Let's imagine for a moment that a cure for cancer was discovered. It wasn't just a cure for certain types of cancers but a cure for all types of cancers. And it didn't require radiation, chemotherapy, or surgery (burn, poison and cut). All you would have to do is take a pill, and immediately all tumors and symptoms would end. Just like that.

The only problem is that this particular pill contains an ingredient that is very rare, so rare in fact that each pill would cost one million dollars to produce. And since the pill would make all other cancer drugs and treatments obsolete, the ensuing economic depression in the medical and pharmaceutical fields would have to be compensated for. Therefore, the market value for the pill would be about five million dollars.

Okay, so about 1500 people a day die from cancer in the United States. Worldwide that increases significantly. Then if you add to that all the people who have not yet died but have the disease, we are talking about maybe 2% of the population.

That would be about six million people just here in the United States. So six million people times five million dollars a pill would end up being as nice tidy sum: $30 trillion dollars, just for the U.S. alone. And just for the pockets of the pharma company that bought out the small research and development firm that actually developed the pill!

At 5 mil a pill, health care Insurance companies couldn't run fast enough away from all policies involved with a cancer patient. Law or no law, they would weasel out. And the cancer victim? Well, who has 5 mil lying around?

Imagine the horror of knowing that your disease, or your child's disease, was curable immediately if only you had the money. Wouldn't you rob a bank or something? Wouldn't the cancer pill supply require an army to protect it, and armed vehicles to deliver it to hospitals which now would resemble armed fortresses?

Perhaps the government would want to step in to nationalize the pills; make the pills available to every U.S. citizen that needed them. But that would require a law to be passed - fat chance if the current big business, big pharma influences persist. That would be socialism - reducing the power of the wealthy. And that's un-American.

Logically, many more benefit from cancer than those who suffer from it. This is how bottom liners think - business people, drug manufacturers, doctors, medical supply companies, and the list goes on. This is a clue to how the sense of goodness in our society has become warped, where one person's pain is seen as another's pleasure. This is the sign that a society is weakening.

So the scenario will play out that the rich would be cured and the poor would die - a top-heavy scenario that is actually happening as we speak, in slow motion, with the rising costs of all health care.

Therefore, the five million dollar pill is not so far fetched as it seems, because even a mere $1,000/mo. health care policy is becoming out of reach for common folk.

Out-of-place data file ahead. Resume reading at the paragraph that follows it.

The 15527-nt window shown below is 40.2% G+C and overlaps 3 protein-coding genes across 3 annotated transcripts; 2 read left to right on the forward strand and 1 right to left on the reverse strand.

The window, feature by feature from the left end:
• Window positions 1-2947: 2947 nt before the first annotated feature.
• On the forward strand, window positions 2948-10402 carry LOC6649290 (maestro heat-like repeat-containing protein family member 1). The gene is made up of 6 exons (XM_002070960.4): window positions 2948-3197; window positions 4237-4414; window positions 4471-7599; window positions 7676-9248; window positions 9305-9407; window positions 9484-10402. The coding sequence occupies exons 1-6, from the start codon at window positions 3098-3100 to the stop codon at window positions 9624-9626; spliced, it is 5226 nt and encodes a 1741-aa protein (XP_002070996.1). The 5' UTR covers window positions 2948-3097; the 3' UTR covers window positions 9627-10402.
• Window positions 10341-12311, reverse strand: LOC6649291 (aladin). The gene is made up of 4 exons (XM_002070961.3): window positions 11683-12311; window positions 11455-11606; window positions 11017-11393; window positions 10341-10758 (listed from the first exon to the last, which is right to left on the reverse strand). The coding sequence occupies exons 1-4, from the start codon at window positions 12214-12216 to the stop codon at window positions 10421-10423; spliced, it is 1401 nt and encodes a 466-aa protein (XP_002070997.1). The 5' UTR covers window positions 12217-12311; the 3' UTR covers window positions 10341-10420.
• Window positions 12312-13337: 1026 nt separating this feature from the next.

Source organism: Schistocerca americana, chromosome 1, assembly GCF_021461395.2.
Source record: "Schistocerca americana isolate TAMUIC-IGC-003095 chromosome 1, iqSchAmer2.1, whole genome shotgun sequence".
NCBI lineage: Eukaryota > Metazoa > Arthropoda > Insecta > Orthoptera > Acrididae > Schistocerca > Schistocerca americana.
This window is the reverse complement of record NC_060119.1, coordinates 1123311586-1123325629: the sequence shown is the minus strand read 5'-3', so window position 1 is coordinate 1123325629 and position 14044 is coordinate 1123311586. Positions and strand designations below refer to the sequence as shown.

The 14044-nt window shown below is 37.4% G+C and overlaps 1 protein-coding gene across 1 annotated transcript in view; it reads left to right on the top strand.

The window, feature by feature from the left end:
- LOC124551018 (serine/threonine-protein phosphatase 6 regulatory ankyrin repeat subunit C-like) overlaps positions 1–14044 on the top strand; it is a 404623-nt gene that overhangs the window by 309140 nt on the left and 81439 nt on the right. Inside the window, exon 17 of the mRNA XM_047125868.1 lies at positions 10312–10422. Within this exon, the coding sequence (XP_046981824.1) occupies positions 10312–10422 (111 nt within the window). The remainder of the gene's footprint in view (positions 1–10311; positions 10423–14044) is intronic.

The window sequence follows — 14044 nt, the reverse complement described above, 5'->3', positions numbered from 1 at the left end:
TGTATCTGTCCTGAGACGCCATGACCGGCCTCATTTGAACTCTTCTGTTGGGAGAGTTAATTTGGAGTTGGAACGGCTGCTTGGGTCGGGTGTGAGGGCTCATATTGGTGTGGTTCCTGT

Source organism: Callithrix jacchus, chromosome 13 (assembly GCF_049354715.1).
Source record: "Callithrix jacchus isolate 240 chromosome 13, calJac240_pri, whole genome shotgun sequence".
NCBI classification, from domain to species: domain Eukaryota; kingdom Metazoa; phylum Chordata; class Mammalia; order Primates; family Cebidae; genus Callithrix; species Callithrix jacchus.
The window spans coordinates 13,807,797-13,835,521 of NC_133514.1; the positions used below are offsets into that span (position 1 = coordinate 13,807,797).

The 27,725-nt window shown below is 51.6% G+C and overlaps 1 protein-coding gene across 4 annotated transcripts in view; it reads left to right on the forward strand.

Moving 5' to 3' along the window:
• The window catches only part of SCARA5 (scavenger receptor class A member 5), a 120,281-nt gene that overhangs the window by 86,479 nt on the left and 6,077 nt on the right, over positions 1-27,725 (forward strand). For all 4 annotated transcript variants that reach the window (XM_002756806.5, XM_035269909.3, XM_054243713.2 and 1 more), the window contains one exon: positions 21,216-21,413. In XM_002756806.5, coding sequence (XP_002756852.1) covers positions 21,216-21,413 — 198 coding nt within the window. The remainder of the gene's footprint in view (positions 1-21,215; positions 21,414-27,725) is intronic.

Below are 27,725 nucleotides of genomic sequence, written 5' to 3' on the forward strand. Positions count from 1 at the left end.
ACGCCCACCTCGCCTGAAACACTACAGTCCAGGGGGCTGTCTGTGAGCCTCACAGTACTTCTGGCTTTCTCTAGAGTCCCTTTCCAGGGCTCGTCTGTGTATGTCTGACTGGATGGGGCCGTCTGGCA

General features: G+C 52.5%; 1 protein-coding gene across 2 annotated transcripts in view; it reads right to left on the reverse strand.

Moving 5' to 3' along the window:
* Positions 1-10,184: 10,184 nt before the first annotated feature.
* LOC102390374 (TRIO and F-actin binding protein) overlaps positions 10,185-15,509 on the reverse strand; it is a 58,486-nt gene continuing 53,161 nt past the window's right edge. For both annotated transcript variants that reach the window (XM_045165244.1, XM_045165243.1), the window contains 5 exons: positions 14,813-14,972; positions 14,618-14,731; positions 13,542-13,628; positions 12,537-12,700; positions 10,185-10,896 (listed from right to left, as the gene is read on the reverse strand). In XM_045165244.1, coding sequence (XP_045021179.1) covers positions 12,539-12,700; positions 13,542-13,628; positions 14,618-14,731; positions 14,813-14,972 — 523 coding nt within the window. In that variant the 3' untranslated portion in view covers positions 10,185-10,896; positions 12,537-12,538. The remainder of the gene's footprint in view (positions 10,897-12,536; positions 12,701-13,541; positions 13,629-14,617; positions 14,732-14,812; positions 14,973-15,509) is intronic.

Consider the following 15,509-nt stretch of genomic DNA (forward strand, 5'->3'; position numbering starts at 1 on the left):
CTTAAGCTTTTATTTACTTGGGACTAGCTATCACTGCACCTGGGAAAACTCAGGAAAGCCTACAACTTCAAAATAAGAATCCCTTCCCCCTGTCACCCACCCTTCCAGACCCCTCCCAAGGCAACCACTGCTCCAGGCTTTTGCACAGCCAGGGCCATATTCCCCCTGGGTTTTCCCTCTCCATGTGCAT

And it is happening little by little, drip by drip, and with each drip the poor and middle class lose another drop of their health security, as they are put out to pasture to fend for themselves. While those in power turn their backs just as they have turned their backs on the homeless decades ago. No one seems to care, at least not the ones in power who want to retain the disparity of wealth, that is growing daily.

And slowly the contentment of life drips out of the common folk, as their lives begin the fall into hopelessness. Can it be long before all health care will be like the five million dollar pill? Who can afford it? Perhaps only the wealthy.

Methinks that Rep. James Henry Hammond's 1836 speech illustrating perfectly the hatred and bigotry of the confederacy could easily be restated again today, with the word "Poor" replacing the gist of his speech regarding the "Negroes" of the day:

"Are we prepared to see them "Negroes" (the Poor) mingling in our Legislatures? Is any portion of this country prepared to see them enter these halls and take their seats by our sides, in perfect equality with the white (Rich and privileged) representatives of an Anglo Saxon race ... to see them placed at the heads of your Departments; . . . and wield the destinies of this great Republic? From such a picture I turn with irrepressible disgust."

Author's Bio: 

E. Raymond Rock (anagarika addie) is a meditation teacher at:

http://www.dhammarocksprings.org/ and author of “A Year to Enlightenment:


His 30 years of meditation experience has taken him across four continents including two stopovers in Thailand where he practiced in the remote northeast forests as an ordained Theravada Buddhist monk.

He lived at Wat Pah Nanachat under Ajahn Chah, at Wat Pah Baan Taad under Ajahn Maha Boowa, and at Wat Pah Daan Wi Weg under Ajahn Tui. He had been a postulant at Shasta Abbey, a Zen Buddhist monastery in northern California under Roshi Kennett; and a Theravada Buddhist anagarika at both Amaravati Monastery in the UK and Bodhinyanarama Monastery in New Zealand, both under Ajahn Sumedho. The author has meditated with the Korean Master Sueng Sahn Sunim; with Bhante Gunaratana at the Bhavana Society in West Virginia; and with the Tibetan Master Trungpa Rinpoche in Boulder, Colorado. He has also practiced at the Insight Meditation Society in Barre, Massachusetts, and the Zen Center in San Francisco.